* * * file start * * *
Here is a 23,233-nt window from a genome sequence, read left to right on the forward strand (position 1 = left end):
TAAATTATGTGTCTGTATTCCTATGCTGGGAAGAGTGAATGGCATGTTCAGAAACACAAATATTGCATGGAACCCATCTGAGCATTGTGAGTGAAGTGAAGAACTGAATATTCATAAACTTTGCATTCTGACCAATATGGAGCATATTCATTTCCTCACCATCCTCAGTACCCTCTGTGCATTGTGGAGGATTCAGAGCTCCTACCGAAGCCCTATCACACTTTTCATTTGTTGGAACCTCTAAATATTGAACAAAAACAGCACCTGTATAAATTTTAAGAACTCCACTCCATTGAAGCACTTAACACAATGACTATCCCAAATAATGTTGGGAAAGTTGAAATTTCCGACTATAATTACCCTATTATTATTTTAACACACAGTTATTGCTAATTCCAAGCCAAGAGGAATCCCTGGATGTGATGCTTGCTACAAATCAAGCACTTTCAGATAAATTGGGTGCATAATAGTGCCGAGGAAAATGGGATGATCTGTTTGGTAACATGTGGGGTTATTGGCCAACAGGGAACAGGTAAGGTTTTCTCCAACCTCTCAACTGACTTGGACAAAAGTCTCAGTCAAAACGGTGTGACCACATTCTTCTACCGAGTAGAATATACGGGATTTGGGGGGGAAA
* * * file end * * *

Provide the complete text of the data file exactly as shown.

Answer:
Here is a 23,233-nt window from a genome sequence, read left to right on the forward strand (position 1 = left end):
TAAATTATGTGTCTGTATTCCTATGCTGGGAAGAGTGAATGGCATGTTCAGAAACACAAATATTGCATGGAACCCATCTGAGCATTGTGAGTGAAGTGAAGAACTGAATATTCATAAACTTTGCATTCTGACCAATATGGAGCATATTCATTTCCTCACCATCCTCAGTACCCTCTGTGCATTGTGGAGGATTCAGAGCTCCTACCGAAGCCCTATCACACTTTTCATTTGTTGGAACCTCTAAATATTGAACAAAAACAGCACCTGTATAAATTTTAAGAACTCCACTCCATTGAAGCACTTAACACAATGACTATCCCAAATAATGTTGGGAAAGTTGAAATTTCCGACTATAATTACCCTATTATTATTTTAACACACAGTTATTGCTAATTCCAAGCCAAGAGGAATCCCTGGATGTGATGCTTGCTACAAATCAAGCACTTTCAGATAAATTGGGTGCATAATAGTGCCGAGGAAAATGGGATGATCTGTTTGGTAACATGTGGGGTTATTGGCCAACAGGGAACAGGTAAGGTTTTCTCCAACCTCTCAACTGACTTGGACAAAAGTCTCAGTCAAAACGGTGTGACCACATTCTTCTACCGAGTAGAATATACGGGATTTGGGGGGGAAA